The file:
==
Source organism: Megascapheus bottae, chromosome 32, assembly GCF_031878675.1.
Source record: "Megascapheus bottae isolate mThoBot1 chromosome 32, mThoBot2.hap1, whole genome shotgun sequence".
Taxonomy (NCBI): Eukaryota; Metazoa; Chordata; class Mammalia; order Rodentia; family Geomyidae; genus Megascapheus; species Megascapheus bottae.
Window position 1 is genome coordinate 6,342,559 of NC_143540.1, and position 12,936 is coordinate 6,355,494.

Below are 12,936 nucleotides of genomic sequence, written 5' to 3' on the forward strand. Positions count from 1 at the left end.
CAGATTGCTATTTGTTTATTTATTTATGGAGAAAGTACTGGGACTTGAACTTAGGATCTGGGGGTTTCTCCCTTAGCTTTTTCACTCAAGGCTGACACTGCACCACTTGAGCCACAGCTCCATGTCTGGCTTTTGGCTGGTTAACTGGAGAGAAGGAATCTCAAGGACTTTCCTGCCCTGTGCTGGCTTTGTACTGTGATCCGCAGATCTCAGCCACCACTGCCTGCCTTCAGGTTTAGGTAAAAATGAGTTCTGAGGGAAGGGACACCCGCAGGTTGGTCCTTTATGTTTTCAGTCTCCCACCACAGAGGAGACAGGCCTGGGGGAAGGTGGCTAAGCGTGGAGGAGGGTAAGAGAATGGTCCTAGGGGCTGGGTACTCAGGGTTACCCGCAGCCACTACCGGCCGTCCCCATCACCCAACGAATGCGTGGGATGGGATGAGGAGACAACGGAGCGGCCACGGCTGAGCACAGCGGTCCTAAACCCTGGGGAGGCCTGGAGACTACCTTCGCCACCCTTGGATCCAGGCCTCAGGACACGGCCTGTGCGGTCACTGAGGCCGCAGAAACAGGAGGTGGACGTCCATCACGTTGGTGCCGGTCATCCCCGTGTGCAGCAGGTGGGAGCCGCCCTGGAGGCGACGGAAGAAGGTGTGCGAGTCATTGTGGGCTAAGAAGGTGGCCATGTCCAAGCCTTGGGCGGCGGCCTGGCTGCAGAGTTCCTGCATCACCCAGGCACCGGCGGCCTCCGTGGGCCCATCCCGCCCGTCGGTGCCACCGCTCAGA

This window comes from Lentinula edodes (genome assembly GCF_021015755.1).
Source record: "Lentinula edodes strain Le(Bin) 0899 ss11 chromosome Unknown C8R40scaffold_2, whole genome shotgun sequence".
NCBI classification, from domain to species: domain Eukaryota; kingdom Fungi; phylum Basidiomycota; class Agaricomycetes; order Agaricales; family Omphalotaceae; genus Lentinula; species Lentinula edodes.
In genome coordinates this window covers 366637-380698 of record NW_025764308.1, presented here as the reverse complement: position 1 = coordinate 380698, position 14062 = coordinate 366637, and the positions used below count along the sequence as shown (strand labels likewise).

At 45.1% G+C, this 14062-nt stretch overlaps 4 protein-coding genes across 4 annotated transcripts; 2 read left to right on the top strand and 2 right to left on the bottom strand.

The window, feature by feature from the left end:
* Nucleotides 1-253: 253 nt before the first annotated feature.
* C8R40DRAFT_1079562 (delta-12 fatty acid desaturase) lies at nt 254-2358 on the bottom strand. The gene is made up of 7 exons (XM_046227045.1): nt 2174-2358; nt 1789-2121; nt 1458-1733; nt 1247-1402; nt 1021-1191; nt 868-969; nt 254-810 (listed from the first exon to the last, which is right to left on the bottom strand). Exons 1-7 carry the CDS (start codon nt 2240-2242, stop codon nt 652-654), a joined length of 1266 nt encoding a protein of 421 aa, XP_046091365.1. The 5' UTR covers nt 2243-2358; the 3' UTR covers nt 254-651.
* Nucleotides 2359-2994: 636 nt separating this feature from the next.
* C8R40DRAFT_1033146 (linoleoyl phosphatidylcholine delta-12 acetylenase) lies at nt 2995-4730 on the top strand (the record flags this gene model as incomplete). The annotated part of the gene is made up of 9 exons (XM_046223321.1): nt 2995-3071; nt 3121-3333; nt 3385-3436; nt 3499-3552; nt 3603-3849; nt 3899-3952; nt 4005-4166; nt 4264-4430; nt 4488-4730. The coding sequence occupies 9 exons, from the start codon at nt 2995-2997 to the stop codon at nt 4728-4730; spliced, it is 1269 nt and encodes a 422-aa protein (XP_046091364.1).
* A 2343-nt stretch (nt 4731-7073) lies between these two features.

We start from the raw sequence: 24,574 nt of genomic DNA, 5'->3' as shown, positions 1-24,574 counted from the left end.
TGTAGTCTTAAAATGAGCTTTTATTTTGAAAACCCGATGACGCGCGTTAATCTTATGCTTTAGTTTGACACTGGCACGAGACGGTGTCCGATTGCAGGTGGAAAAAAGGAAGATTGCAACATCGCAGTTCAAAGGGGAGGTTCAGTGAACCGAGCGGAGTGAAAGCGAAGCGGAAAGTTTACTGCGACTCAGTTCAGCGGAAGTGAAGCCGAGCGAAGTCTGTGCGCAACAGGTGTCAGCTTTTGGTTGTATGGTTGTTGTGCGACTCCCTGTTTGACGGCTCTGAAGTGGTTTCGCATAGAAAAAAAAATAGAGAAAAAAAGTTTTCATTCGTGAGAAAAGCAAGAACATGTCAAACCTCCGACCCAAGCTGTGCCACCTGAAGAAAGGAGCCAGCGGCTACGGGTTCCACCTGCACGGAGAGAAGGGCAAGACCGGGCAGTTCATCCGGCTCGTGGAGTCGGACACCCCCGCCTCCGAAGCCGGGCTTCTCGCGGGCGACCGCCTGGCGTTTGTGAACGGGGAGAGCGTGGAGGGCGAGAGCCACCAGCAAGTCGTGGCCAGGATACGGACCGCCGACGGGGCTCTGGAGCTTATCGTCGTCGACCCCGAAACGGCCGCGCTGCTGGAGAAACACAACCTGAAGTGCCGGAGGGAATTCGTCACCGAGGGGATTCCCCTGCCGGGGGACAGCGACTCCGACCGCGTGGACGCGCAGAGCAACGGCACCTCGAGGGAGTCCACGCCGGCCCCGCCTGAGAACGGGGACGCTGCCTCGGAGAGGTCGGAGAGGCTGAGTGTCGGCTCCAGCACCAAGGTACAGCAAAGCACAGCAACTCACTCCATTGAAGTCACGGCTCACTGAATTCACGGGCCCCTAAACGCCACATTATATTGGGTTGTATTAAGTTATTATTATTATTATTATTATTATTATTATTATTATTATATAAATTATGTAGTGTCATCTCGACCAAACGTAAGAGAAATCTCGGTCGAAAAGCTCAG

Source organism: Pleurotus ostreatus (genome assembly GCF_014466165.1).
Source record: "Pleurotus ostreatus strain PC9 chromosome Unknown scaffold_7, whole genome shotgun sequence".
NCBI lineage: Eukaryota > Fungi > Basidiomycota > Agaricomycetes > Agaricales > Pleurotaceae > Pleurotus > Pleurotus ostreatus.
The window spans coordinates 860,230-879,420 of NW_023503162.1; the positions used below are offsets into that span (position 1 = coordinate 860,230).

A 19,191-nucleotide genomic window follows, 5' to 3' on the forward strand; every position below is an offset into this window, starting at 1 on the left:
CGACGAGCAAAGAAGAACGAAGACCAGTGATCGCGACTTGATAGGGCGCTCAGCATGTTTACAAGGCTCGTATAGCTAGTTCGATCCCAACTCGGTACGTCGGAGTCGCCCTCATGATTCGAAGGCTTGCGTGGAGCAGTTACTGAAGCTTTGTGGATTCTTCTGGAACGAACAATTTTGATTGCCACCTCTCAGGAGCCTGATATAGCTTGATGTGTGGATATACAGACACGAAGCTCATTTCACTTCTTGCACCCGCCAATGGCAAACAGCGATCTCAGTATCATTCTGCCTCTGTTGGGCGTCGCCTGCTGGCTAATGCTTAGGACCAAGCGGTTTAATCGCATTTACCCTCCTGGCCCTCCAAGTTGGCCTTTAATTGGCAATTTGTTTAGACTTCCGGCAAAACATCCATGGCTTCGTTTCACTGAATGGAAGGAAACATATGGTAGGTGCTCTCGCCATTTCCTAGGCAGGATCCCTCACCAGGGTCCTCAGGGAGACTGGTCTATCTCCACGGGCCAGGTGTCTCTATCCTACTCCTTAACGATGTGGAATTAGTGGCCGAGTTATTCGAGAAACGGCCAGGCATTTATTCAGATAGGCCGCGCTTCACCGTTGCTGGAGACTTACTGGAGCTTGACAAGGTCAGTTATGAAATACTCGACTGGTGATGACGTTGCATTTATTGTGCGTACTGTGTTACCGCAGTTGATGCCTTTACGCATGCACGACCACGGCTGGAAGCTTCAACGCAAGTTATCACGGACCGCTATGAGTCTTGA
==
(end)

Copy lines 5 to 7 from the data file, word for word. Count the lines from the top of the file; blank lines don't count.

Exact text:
Below are 12,936 nucleotides of genomic sequence, written 5' to 3' on the forward strand. Positions count from 1 at the left end.
CAGATTGCTATTTGTTTATTTATTTATGGAGAAAGTACTGGGACTTGAACTTAGGATCTGGGGGTTTCTCCCTTAGCTTTTTCACTCAAGGCTGACACTGCACCACTTGAGCCACAGCTCCATGTCTGGCTTTTGGCTGGTTAACTGGAGAGAAGGAATCTCAAGGACTTTCCTGCCCTGTGCTGGCTTTGTACTGTGATCCGCAGATCTCAGCCACCACTGCCTGCCTTCAGGTTTAGGTAAAAATGAGTTCTGAGGGAAGGGACACCCGCAGGTTGGTCCTTTATGTTTTCAGTCTCCCACCACAGAGGAGACAGGCCTGGGGGAAGGTGGCTAAGCGTGGAGGAGGGTAAGAGAATGGTCCTAGGGGCTGGGTACTCAGGGTTACCCGCAGCCACTACCGGCCGTCCCCATCACCCAACGAATGCGTGGGATGGGATGAGGAGACAACGGAGCGGCCACGGCTGAGCACAGCGGTCCTAAACCCTGGGGAGGCCTGGAGACTACCTTCGCCACCCTTGGATCCAGGCCTCAGGACACGGCCTGTGCGGTCACTGAGGCCGCAGAAACAGGAGGTGGACGTCCATCACGTTGGTGCCGGTCATCCCCGTGTGCAGCAGGTGGGAGCCGCCCTGGAGGCGACGGAAGAAGGTGTGCGAGTCATTGTGGGCTAAGAAGGTGGCCATGTCCAAGCCTTGGGCGGCGGCCTGGCTGCAGAGTTCCTGCATCACCCAGGCACCGGCGGCCTCCGTGGGCCCATCCCGCCCGTCGGTGCCACCGCTCAGA

This window comes from Lentinula edodes (genome assembly GCF_021015755.1).